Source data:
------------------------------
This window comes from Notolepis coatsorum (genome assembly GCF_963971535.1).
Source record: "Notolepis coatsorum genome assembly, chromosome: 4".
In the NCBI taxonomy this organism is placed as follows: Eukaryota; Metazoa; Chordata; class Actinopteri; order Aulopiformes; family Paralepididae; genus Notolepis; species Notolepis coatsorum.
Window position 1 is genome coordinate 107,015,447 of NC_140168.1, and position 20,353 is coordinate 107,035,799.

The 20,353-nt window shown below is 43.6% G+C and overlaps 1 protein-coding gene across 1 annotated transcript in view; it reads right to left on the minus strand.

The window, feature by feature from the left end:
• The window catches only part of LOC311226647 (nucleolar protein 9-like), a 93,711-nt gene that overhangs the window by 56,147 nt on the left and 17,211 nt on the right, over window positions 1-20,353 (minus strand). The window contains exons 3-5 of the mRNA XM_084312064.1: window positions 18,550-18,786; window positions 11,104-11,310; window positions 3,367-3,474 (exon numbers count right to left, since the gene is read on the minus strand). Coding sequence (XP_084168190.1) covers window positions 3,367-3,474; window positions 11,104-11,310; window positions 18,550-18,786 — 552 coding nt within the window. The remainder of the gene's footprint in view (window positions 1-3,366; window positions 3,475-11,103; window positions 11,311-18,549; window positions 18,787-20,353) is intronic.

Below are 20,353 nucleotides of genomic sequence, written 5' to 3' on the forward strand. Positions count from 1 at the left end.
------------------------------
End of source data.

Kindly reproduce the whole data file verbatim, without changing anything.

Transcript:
This window comes from Notolepis coatsorum (genome assembly GCF_963971535.1).
Source record: "Notolepis coatsorum genome assembly, chromosome: 4".
In the NCBI taxonomy this organism is placed as follows: Eukaryota; Metazoa; Chordata; class Actinopteri; order Aulopiformes; family Paralepididae; genus Notolepis; species Notolepis coatsorum.
Window position 1 is genome coordinate 107,015,447 of NC_140168.1, and position 20,353 is coordinate 107,035,799.

The 20,353-nt window shown below is 43.6% G+C and overlaps 1 protein-coding gene across 1 annotated transcript in view; it reads right to left on the minus strand.

The window, feature by feature from the left end:
• The window catches only part of LOC311226647 (nucleolar protein 9-like), a 93,711-nt gene that overhangs the window by 56,147 nt on the left and 17,211 nt on the right, over window positions 1-20,353 (minus strand). The window contains exons 3-5 of the mRNA XM_084312064.1: window positions 18,550-18,786; window positions 11,104-11,310; window positions 3,367-3,474 (exon numbers count right to left, since the gene is read on the minus strand). Coding sequence (XP_084168190.1) covers window positions 3,367-3,474; window positions 11,104-11,310; window positions 18,550-18,786 — 552 coding nt within the window. The remainder of the gene's footprint in view (window positions 1-3,366; window positions 3,475-11,103; window positions 11,311-18,549; window positions 18,787-20,353) is intronic.

Below are 20,353 nucleotides of genomic sequence, written 5' to 3' on the forward strand. Positions count from 1 at the left end.